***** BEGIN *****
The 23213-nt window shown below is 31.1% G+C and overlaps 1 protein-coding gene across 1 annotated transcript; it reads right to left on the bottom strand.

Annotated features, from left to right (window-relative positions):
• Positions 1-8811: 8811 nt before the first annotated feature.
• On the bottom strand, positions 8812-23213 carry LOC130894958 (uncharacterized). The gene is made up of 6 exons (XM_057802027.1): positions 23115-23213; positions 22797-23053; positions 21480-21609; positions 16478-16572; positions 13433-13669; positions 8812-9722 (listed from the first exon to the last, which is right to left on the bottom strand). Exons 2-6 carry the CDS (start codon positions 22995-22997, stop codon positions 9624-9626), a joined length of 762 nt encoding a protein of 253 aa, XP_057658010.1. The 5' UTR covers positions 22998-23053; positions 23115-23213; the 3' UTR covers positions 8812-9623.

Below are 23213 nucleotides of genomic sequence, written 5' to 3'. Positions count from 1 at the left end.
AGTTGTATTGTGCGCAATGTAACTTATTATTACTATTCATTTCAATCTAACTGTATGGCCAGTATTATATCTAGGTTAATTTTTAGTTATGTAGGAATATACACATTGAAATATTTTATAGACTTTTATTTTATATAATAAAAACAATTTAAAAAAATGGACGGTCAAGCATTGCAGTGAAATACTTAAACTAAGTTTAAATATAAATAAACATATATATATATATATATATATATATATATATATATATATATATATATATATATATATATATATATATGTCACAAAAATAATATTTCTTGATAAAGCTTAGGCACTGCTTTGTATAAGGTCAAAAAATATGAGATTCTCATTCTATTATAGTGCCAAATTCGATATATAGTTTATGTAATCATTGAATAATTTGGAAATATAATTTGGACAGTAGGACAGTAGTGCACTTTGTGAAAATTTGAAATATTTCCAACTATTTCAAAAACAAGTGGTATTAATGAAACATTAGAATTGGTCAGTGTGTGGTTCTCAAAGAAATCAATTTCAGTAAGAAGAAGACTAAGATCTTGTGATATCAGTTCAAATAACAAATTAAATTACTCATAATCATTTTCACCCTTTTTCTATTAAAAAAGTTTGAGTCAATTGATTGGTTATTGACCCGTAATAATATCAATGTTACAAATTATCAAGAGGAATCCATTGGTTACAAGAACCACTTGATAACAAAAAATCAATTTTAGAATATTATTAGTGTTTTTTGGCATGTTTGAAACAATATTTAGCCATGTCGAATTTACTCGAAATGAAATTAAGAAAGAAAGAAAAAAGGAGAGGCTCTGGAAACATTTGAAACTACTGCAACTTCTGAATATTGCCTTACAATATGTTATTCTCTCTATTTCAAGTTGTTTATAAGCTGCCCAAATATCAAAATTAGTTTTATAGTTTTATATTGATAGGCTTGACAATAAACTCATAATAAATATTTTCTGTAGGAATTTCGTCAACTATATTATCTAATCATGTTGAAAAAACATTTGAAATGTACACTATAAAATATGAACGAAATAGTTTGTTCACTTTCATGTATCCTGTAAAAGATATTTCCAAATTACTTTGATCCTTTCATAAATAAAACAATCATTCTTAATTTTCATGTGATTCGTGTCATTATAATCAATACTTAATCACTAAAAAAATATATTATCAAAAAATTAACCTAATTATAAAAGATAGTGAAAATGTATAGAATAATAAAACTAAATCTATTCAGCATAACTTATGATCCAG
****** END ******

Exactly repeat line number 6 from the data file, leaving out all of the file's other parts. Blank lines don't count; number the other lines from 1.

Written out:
AGTTGTATTGTGCGCAATGTAACTTATTATTACTATTCATTTCAATCTAACTGTATGGCCAGTATTATATCTAGGTTAATTTTTAGTTATGTAGGAATATACACATTGAAATATTTTATAGACTTTTATTTTATATAATAAAAACAATTTAAAAAAATGGACGGTCAAGCATTGCAGTGAAATACTTAAACTAAGTTTAAATATAAATAAACATATATATATATATATATATATATATATATATATATATATATATATATATATATATATATATATATATGTCACAAAAATAATATTTCTTGATAAAGCTTAGGCACTGCTTTGTATAAGGTCAAAAAATATGAGATTCTCATTCTATTATAGTGCCAAATTCGATATATAGTTTATGTAATCATTGAATAATTTGGAAATATAATTTGGACAGTAGGACAGTAGTGCACTTTGTGAAAATTTGAAATATTTCCAACTATTTCAAAAACAAGTGGTATTAATGAAACATTAGAATTGGTCAGTGTGTGGTTCTCAAAGAAATCAATTTCAGTAAGAAGAAGACTAAGATCTTGTGATATCAGTTCAAATAACAAATTAAATTACTCATAATCATTTTCACCCTTTTTCTATTAAAAAAGTTTGAGTCAATTGATTGGTTATTGACCCGTAATAATATCAATGTTACAAATTATCAAGAGGAATCCATTGGTTACAAGAACCACTTGATAACAAAAAATCAATTTTAGAATATTATTAGTGTTTTTTGGCATGTTTGAAACAATATTTAGCCATGTCGAATTTACTCGAAATGAAATTAAGAAAGAAAGAAAAAAGGAGAGGCTCTGGAAACATTTGAAACTACTGCAACTTCTGAATATTGCCTTACAATATGTTATTCTCTCTATTTCAAGTTGTTTATAAGCTGCCCAAATATCAAAATTAGTTTTATAGTTTTATATTGATAGGCTTGACAATAAACTCATAATAAATATTTTCTGTAGGAATTTCGTCAACTATATTATCTAATCATGTTGAAAAAACATTTGAAATGTACACTATAAAATATGAACGAAATAGTTTGTTCACTTTCATGTATCCTGTAAAAGATATTTCCAAATTACTTTGATCCTTTCATAAATAAAACAATCATTCTTAATTTTCATGTGATTCGTGTCATTATAATCAATACTTAATCACTAAAAAAATATATTATCAAAAAATTAACCTAATTATAAAAGATAGTGAAAATGTATAGAATAATAAAACTAAATCTATTCAGCATAACTTATGATCCAG